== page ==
1.32L people affected by acute diarrhoeal disease this year in Karnataka

“Consumption of such food and water causes diarrhoeal issues, affecting children in most instances,” Dr Jain said. 
Image used for representational purpose only. (File Photo)
Image used for representational purpose only. (File Photo)

BENGALURU: Acute diarrhoeal disease (ADD) has affected 1.32 lakh citizens in Karnataka this year. With a peak observed in May and June, doctors opine that contaminated water making people sick across Karnataka is a matter of concern. 

Dr Parvesh Kumar Jain, Head of Department, Department of Gastroenterology, Institute of Gastroenterology Sciences and Organ Transplant, Victoria Hospital, said that a majority of ACD cases are seen during the summer and monsoon months as water often gets contaminated during the rainy season and food goes stale easily in summer. “Consumption of such food and water causes diarrhoeal issues, affecting children in most instances,” Dr Jain said. 

However, the disease is not fatal and is self-limiting in most cases, Dr Jain said, adding that 90% of the cases are treated at the general practitioner’s level and only a few severe require a specialist’s intervention.

Cases in Karnataka: 

The latest Weekly Infectious Disease Report released by the State Surveillance Unit from November 27 to December 3 shows that 2,667 cases were reported across Karnataka. The cases see an upsurge during monsoons, with flooding being common, and drains overflowing with rainwater which seeps into the ground, doctors explained. Under such circumstances, groundwater itself becomes contaminated and causes infections like typhoid or diarrhoea.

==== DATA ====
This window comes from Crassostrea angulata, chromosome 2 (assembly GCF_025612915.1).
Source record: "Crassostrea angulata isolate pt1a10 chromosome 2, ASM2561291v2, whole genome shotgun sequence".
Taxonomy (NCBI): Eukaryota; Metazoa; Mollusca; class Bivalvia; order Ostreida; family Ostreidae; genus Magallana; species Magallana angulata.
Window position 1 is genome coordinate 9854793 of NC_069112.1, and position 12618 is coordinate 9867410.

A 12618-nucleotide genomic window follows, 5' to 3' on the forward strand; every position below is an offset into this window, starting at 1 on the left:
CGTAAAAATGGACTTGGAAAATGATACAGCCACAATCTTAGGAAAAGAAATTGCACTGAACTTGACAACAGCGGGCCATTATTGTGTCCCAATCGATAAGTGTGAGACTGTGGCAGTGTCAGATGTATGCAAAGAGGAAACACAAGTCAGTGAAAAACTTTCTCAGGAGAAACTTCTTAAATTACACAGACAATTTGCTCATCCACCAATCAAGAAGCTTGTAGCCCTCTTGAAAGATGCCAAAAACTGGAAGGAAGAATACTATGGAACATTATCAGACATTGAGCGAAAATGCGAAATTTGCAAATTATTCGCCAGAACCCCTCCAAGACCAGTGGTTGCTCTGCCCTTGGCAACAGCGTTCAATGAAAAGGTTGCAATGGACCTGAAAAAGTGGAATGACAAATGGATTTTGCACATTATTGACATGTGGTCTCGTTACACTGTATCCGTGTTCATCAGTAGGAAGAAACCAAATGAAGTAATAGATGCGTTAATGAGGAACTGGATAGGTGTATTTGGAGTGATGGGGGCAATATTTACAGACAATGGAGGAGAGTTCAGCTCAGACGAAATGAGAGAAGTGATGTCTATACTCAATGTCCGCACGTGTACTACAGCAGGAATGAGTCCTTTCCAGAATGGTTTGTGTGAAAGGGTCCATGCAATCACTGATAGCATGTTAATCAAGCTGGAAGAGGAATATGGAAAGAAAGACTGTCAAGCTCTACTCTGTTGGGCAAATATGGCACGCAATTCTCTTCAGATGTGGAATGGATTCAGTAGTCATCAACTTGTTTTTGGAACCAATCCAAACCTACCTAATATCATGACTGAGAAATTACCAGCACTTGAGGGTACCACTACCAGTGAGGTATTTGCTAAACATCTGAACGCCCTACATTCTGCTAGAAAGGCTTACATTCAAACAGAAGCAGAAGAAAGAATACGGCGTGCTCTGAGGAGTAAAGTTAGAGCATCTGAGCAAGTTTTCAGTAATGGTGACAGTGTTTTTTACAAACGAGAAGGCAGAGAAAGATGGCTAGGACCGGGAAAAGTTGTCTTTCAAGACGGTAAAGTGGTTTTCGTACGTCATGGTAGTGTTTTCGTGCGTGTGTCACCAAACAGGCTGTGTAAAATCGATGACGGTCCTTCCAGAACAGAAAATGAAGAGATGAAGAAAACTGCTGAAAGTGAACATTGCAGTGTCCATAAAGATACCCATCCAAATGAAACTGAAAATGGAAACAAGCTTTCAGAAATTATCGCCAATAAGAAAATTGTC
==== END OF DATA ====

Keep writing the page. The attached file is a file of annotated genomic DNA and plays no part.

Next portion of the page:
Watery loose stool multiple times is the main symptom of diarrhoea. It can be associated with dehydration, bloating, nausea and stomach pain. In a city like Bengaluru where groundwater levels have dipped, a majority of the population depends on tanker water. Doctors raise concerns over the quality of water as people will be unaware of the source of water and duration since it would be stored in the tanker. 

Possible spots:

Health officials say that they help keep surveillance over diarrhoea cases across the state aiding the Department of Urban Development with possible spots having contaminated water. Dr Basavaraj Dabadi, Deputy Director of Child Health, said they organised an Intensified Diarrhoea Control Fortnight (IDCF) from November 14 to November 28 across Karnataka providing ORS solution packets to families with children below five years to avoid any fatal incidents due to ADD.  

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